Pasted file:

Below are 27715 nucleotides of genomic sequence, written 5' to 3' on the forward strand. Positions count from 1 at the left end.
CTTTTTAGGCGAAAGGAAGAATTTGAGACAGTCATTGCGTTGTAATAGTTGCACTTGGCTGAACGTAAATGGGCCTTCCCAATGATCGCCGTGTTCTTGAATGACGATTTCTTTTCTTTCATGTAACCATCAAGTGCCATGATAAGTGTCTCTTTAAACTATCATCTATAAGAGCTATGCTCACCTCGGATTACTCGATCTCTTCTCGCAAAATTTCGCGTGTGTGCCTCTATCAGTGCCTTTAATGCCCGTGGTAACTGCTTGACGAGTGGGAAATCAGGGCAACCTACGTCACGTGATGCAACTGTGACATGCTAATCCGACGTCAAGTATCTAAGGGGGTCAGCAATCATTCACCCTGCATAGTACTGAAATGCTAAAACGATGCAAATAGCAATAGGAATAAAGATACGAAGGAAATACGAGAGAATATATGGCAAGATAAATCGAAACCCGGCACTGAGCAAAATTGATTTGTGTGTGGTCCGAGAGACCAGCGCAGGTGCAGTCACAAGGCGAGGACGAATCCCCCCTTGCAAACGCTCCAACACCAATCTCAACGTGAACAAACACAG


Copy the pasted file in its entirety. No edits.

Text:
Below are 27715 nucleotides of genomic sequence, written 5' to 3' on the forward strand. Positions count from 1 at the left end.
CTTTTTAGGCGAAAGGAAGAATTTGAGACAGTCATTGCGTTGTAATAGTTGCACTTGGCTGAACGTAAATGGGCCTTCCCAATGATCGCCGTGTTCTTGAATGACGATTTCTTTTCTTTCATGTAACCATCAAGTGCCATGATAAGTGTCTCTTTAAACTATCATCTATAAGAGCTATGCTCACCTCGGATTACTCGATCTCTTCTCGCAAAATTTCGCGTGTGTGCCTCTATCAGTGCCTTTAATGCCCGTGGTAACTGCTTGACGAGTGGGAAATCAGGGCAACCTACGTCACGTGATGCAACTGTGACATGCTAATCCGACGTCAAGTATCTAAGGGGGTCAGCAATCATTCACCCTGCATAGTACTGAAATGCTAAAACGATGCAAATAGCAATAGGAATAAAGATACGAAGGAAATACGAGAGAATATATGGCAAGATAAATCGAAACCCGGCACTGAGCAAAATTGATTTGTGTGTGGTCCGAGAGACCAGCGCAGGTGCAGTCACAAGGCGAGGACGAATCCCCCCTTGCAAACGCTCCAACACCAATCTCAACGTGAACAAACACAG